Learning React.js: Getting Started and Concepts Introduction Today we are going to kick off the first installment in a new series of tutorials, Learning React, that will focus on becoming proficient and effective with Facebook's React library. Before we start building anything meaningful, its important that we cover some base concepts first, so lets get this party started. What is React? React is a UI library developed at Facebook to facilitate the creation of interactive, stateful & reusable UI components. It is used at Facebook in production, and Instagram.com is written entirely in React. One of it's unique selling points is that not only does it perform on the client side, but it can also be rendered server side, and they can work together inter-operably. It also uses a concept called the Virtual DOM that selectively renders subtrees of nodes based upon state changes. How does the Virtual DOM work? Imagine you had an object that you modeled around a person. Now think about if you took that object and made some changes. Getting Started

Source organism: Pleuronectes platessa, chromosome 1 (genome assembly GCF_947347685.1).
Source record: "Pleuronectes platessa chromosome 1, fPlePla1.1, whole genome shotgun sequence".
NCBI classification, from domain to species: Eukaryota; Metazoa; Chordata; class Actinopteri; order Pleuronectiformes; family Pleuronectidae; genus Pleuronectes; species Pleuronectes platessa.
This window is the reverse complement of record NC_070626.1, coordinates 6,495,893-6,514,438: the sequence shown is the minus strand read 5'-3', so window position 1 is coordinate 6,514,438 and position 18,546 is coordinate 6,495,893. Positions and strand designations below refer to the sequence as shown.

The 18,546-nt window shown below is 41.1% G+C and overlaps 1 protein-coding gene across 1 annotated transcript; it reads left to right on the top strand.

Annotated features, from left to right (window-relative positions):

Tyler McGinnis » React.js Tutorial Pt 1: A Comprehensive Guide to Building Apps with React.js Table of Contents: Pt I: A Comprehensive Guide to Building Apps with React.js. Pt II: Building React.js Apps with Gulp, and Browserify. Pt III: Architecting React.js Apps with Flux. Pt IV: Add Routing to your React App with React Router. Pt V: Add Data Persistence to your React App with Firebase. Pt VI: Combining React.js, Flux, React Router, Firebase, Gulp, and Browserify. React.js The Bigger Picture: By now you’ve probably heard about facebook’s React. As you’ve started to learn React you’ve probably ran into this problem. As mentioned above, this blog series will have six parts. Pt II: Building React.js Apps with Gulp, and Browserify. Pt III: Architecting React.js Apps with Flux. React.js Fundamentals: Components are the building blocks of React. What makes React so convenient for building user interfaces is that data is either received from a component’s parent component, or it’s contained in the component itself. Above we have a picture of my Twitter profile. Component LifeCycle Events